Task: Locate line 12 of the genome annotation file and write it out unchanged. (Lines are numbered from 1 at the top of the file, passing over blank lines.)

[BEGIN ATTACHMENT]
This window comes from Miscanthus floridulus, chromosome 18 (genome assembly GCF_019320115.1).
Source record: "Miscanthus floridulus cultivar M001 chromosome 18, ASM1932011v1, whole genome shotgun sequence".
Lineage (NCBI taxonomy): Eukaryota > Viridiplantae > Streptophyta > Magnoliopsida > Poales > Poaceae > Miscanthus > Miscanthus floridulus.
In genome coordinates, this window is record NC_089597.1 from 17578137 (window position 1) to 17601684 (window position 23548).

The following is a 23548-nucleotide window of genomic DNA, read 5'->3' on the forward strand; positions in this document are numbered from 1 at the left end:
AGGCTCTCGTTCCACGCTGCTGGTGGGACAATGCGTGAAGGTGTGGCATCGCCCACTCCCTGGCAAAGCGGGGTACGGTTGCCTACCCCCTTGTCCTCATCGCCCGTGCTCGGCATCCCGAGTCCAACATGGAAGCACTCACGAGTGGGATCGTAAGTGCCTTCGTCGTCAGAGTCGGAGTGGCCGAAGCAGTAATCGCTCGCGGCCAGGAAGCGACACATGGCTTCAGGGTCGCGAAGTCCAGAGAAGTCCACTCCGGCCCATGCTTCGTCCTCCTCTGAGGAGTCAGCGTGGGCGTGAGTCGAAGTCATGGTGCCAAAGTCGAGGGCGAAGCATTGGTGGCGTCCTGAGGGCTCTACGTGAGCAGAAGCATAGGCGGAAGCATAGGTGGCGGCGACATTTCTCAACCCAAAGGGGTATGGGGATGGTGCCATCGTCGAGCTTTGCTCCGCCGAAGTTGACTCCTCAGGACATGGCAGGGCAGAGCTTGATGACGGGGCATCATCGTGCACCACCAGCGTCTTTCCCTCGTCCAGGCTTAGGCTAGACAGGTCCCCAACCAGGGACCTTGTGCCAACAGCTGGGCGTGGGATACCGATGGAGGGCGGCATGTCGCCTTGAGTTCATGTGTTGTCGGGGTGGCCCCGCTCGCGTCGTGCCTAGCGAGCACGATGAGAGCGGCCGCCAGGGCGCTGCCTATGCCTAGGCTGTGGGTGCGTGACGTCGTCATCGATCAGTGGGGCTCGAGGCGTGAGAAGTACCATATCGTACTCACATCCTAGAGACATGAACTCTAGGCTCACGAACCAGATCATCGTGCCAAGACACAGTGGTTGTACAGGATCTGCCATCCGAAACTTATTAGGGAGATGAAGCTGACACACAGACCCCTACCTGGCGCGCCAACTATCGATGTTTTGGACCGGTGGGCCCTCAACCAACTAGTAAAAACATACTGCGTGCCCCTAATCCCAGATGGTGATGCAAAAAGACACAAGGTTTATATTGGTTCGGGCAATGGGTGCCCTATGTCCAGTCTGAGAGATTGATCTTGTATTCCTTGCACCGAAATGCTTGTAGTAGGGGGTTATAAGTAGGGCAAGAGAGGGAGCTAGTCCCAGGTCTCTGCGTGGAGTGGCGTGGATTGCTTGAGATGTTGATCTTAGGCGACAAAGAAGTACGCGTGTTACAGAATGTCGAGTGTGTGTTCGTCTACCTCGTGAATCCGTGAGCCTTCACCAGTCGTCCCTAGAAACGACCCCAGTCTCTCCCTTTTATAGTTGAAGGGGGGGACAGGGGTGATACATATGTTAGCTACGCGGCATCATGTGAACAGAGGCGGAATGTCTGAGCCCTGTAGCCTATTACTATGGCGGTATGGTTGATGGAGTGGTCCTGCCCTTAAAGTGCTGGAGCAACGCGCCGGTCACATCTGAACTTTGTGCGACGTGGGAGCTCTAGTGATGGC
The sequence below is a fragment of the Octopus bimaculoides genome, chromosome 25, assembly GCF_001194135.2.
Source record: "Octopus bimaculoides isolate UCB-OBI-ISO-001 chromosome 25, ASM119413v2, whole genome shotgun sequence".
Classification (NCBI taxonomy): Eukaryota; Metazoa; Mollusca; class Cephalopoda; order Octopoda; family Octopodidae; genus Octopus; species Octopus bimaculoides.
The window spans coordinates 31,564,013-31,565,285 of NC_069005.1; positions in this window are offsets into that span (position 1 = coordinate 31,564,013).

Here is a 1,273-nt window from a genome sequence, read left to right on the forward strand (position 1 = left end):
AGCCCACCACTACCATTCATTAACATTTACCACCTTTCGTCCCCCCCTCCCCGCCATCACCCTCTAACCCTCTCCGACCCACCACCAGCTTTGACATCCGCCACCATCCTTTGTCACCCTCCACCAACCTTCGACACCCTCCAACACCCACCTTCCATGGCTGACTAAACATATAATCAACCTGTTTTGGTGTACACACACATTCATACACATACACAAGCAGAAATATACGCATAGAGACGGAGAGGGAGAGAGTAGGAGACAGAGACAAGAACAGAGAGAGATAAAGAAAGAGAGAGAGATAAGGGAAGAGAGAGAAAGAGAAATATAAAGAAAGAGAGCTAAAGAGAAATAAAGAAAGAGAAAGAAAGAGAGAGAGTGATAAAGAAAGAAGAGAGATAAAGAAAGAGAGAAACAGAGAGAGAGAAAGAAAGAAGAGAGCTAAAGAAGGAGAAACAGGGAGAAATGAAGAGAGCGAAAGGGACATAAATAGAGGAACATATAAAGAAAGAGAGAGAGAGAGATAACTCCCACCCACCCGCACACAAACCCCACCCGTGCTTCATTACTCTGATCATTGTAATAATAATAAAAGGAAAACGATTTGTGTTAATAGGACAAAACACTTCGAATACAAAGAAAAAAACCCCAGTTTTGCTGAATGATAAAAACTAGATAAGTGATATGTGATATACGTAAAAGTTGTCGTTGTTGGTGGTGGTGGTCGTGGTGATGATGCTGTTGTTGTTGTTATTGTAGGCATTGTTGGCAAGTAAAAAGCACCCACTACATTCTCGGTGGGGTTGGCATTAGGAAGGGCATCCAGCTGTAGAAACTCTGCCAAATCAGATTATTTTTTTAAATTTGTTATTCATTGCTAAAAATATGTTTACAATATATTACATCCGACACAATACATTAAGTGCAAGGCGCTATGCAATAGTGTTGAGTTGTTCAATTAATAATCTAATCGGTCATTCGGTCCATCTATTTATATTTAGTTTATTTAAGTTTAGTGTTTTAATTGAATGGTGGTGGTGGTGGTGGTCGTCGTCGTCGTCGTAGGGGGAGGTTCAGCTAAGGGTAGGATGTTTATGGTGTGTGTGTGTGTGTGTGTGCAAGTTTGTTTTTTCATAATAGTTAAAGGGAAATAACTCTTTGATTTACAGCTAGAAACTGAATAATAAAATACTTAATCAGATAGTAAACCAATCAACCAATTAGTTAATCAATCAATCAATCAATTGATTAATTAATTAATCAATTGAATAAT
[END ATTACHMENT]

AGCCCACCACTACCATTCATTAACATTTACCACCTTTCGTCCCCCCCTCCCCGCCATCACCCTCTAACCCTCTCCGACCCACCACCAGCTTTGACATCCGCCACCATCCTTTGTCACCCTCCACCAACCTTCGACACCCTCCAACACCCACCTTCCATGGCTGACTAAACATATAATCAACCTGTTTTGGTGTACACACACATTCATACACATACACAAGCAGAAATATACGCATAGAGACGGAGAGGGAGAGAGTAGGAGACAGAGACAAGAACAGAGAGAGATAAAGAAAGAGAGAGAGATAAGGGAAGAGAGAGAAAGAGAAATATAAAGAAAGAGAGCTAAAGAGAAATAAAGAAAGAGAAAGAAAGAGAGAGAGTGATAAAGAAAGAAGAGAGATAAAGAAAGAGAGAAACAGAGAGAGAGAAAGAAAGAAGAGAGCTAAAGAAGGAGAAACAGGGAGAAATGAAGAGAGCGAAAGGGACATAAATAGAGGAACATATAAAGAAAGAGAGAGAGAGAGATAACTCCCACCCACCCGCACACAAACCCCACCCGTGCTTCATTACTCTGATCATTGTAATAATAATAAAAGGAAAACGATTTGTGTTAATAGGACAAAACACTTCGAATACAAAGAAAAAAACCCCAGTTTTGCTGAATGATAAAAACTAGATAAGTGATATGTGATATACGTAAAAGTTGTCGTTGTTGGTGGTGGTGGTCGTGGTGATGATGCTGTTGTTGTTGTTATTGTAGGCATTGTTGGCAAGTAAAAAGCACCCACTACATTCTCGGTGGGGTTGGCATTAGGAAGGGCATCCAGCTGTAGAAACTCTGCCAAATCAGATTATTTTTTTAAATTTGTTATTCATTGCTAAAAATATGTTTACAATATATTACATCCGACACAATACATTAAGTGCAAGGCGCTATGCAATAGTGTTGAGTTGTTCAATTAATAATCTAATCGGTCATTCGGTCCATCTATTTATATTTAGTTTATTTAAGTTTAGTGTTTTAATTGAATGGTGGTGGTGGTGGTGGTCGTCGTCGTCGTCGTAGGGGGAGGTTCAGCTAAGGGTAGGATGTTTATGGTGTGTGTGTGTGTGTGTGTGCAAGTTTGTTTTTTCATAATAGTTAAAGGGAAATAACTCTTTGATTTACAGCTAGAAACTGAATAATAAAATACTTAATCAGATAGTAAACCAATCAACCAATTAGTTAATCAATCAATCAATCAATTGATTAATTAATTAATCAATTGAATAAT